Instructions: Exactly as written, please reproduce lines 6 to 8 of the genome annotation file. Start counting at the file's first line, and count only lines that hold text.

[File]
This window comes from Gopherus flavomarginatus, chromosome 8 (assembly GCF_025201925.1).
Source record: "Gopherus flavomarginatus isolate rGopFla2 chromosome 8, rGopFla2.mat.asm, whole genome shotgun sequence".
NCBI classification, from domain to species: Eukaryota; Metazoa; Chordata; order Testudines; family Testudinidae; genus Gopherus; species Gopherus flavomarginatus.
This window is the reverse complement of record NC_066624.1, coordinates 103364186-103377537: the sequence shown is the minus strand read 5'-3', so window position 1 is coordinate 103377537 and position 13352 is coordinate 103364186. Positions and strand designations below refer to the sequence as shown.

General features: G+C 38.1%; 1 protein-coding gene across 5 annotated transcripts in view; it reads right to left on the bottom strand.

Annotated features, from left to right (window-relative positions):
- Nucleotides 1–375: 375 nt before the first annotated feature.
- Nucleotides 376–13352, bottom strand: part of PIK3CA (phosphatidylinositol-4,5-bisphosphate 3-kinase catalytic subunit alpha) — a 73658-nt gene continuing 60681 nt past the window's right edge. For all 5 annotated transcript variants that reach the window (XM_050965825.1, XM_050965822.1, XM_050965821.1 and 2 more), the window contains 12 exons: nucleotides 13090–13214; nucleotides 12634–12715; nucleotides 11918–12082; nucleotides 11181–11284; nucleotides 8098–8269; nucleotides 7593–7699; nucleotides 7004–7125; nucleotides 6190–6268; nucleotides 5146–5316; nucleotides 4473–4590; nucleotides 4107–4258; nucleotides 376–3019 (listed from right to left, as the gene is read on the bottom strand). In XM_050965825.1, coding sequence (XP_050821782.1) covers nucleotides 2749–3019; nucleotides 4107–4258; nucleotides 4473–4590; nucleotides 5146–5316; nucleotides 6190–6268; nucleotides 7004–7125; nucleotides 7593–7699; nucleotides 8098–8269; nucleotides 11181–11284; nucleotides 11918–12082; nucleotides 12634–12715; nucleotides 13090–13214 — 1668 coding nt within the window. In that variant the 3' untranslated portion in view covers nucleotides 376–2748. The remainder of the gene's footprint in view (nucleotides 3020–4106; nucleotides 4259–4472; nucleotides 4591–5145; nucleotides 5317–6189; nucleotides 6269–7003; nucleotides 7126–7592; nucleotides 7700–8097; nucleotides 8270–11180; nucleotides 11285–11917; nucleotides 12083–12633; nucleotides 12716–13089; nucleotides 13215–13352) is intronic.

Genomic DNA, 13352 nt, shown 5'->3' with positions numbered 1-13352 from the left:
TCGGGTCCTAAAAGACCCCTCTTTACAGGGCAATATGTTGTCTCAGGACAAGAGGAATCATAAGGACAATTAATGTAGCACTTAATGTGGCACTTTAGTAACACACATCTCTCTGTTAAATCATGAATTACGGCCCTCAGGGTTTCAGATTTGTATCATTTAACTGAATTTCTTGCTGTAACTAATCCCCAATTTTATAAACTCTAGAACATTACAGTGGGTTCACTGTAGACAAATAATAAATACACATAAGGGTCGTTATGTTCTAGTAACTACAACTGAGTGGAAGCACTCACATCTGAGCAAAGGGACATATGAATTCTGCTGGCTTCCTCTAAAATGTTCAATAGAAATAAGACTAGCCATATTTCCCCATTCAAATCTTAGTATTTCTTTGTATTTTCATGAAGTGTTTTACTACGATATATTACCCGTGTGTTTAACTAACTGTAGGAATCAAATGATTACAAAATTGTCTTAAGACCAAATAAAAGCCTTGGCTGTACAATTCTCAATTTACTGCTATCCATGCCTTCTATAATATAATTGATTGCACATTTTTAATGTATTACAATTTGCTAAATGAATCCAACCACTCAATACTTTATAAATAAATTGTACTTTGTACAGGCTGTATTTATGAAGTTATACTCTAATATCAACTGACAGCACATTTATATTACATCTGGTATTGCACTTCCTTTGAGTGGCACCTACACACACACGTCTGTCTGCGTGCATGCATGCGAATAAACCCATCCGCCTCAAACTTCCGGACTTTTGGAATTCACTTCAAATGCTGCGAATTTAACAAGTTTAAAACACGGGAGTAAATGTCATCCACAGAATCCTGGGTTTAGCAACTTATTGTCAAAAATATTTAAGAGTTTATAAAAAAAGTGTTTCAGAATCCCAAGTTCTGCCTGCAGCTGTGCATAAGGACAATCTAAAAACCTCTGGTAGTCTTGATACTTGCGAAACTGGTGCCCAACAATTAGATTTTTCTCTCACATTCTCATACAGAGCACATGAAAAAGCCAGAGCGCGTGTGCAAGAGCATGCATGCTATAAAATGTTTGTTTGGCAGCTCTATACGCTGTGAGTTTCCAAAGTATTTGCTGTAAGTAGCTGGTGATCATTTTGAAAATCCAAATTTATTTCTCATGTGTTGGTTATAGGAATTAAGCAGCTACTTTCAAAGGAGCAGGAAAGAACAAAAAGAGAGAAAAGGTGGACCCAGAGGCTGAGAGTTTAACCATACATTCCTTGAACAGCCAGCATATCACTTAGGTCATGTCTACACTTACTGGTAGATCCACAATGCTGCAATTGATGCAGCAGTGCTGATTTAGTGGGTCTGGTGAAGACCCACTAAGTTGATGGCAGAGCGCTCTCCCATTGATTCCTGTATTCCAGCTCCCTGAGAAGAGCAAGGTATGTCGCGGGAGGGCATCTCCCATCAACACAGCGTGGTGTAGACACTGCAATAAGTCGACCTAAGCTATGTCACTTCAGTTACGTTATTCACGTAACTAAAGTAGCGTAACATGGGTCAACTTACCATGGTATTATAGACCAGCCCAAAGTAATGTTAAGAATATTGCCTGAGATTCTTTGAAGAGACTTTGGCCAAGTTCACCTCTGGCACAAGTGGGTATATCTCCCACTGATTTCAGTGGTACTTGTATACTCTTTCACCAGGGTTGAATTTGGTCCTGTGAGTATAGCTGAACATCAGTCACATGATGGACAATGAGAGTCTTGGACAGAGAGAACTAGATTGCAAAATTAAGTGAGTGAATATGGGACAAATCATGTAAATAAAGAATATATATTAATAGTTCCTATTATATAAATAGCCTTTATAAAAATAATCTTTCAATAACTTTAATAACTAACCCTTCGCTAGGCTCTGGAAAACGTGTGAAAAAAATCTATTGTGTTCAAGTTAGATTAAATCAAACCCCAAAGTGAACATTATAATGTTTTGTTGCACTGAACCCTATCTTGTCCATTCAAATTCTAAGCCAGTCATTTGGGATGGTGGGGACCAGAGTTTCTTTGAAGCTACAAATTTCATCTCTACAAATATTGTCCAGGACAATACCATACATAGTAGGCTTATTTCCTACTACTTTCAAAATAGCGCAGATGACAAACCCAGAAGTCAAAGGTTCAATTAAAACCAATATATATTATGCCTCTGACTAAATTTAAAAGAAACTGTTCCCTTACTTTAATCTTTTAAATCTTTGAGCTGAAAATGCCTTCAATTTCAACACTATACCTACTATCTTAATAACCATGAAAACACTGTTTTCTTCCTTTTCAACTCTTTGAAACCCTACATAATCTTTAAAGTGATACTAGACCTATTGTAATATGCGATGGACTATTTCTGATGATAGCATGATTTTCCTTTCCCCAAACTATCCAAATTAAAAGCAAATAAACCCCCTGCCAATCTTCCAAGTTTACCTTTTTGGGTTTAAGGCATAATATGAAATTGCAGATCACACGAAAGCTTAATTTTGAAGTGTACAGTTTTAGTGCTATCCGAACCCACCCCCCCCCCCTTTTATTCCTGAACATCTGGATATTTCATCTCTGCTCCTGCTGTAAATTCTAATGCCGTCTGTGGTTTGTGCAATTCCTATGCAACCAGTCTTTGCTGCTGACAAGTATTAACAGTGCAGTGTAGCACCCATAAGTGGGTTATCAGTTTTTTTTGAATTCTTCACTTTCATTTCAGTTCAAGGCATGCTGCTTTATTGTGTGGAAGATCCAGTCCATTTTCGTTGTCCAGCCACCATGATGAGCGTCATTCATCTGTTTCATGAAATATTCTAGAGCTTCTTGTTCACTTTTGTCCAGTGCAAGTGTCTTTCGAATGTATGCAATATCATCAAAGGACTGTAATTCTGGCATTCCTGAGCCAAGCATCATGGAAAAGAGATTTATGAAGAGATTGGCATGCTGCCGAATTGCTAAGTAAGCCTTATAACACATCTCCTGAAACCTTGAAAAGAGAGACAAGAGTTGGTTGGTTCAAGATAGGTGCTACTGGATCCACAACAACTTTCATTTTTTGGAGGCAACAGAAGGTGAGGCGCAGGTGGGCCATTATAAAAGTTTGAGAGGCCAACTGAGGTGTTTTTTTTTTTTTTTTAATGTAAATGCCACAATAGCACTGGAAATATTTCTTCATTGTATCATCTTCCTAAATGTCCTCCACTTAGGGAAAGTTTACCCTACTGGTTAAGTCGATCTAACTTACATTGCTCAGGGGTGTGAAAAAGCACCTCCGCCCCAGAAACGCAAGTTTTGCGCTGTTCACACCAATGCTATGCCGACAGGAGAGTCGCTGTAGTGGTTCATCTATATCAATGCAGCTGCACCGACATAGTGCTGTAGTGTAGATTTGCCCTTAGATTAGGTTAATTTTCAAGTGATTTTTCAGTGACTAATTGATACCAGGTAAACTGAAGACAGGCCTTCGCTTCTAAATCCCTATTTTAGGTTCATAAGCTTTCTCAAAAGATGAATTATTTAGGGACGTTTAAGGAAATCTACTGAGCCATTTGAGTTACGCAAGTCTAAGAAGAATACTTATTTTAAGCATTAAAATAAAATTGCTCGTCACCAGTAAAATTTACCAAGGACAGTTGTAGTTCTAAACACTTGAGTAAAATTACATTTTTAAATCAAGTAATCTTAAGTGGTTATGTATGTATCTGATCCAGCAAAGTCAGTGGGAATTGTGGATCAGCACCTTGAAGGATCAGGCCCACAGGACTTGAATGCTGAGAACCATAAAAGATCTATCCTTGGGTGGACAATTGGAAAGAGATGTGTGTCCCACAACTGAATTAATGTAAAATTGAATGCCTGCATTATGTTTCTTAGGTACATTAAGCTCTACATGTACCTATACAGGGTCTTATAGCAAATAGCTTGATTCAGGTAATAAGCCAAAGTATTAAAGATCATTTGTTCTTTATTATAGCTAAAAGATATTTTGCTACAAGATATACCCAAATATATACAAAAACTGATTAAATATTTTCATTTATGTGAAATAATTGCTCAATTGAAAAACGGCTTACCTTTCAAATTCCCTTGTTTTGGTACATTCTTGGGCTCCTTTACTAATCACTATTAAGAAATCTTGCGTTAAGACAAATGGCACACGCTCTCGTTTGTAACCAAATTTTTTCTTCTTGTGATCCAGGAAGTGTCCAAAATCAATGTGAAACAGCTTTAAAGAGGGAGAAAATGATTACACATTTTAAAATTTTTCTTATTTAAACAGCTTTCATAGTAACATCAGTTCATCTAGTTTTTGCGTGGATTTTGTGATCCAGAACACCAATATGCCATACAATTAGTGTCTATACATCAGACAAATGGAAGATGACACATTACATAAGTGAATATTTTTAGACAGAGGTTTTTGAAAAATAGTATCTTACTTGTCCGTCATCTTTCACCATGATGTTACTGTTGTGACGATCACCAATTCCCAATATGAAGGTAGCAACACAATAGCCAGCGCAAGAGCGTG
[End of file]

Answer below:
Annotated features, from left to right (window-relative positions):
- Nucleotides 1–375: 375 nt before the first annotated feature.
- Nucleotides 376–13352, bottom strand: part of PIK3CA (phosphatidylinositol-4,5-bisphosphate 3-kinase catalytic subunit alpha) — a 73658-nt gene continuing 60681 nt past the window's right edge. For all 5 annotated transcript variants that reach the window (XM_050965825.1, XM_050965822.1, XM_050965821.1 and 2 more), the window contains 12 exons: nucleotides 13090–13214; nucleotides 12634–12715; nucleotides 11918–12082; nucleotides 11181–11284; nucleotides 8098–8269; nucleotides 7593–7699; nucleotides 7004–7125; nucleotides 6190–6268; nucleotides 5146–5316; nucleotides 4473–4590; nucleotides 4107–4258; nucleotides 376–3019 (listed from right to left, as the gene is read on the bottom strand). In XM_050965825.1, coding sequence (XP_050821782.1) covers nucleotides 2749–3019; nucleotides 4107–4258; nucleotides 4473–4590; nucleotides 5146–5316; nucleotides 6190–6268; nucleotides 7004–7125; nucleotides 7593–7699; nucleotides 8098–8269; nucleotides 11181–11284; nucleotides 11918–12082; nucleotides 12634–12715; nucleotides 13090–13214 — 1668 coding nt within the window. In that variant the 3' untranslated portion in view covers nucleotides 376–2748. The remainder of the gene's footprint in view (nucleotides 3020–4106; nucleotides 4259–4472; nucleotides 4591–5145; nucleotides 5317–6189; nucleotides 6269–7003; nucleotides 7126–7592; nucleotides 7700–8097; nucleotides 8270–11180; nucleotides 11285–11917; nucleotides 12083–12633; nucleotides 12716–13089; nucleotides 13215–13352) is intronic.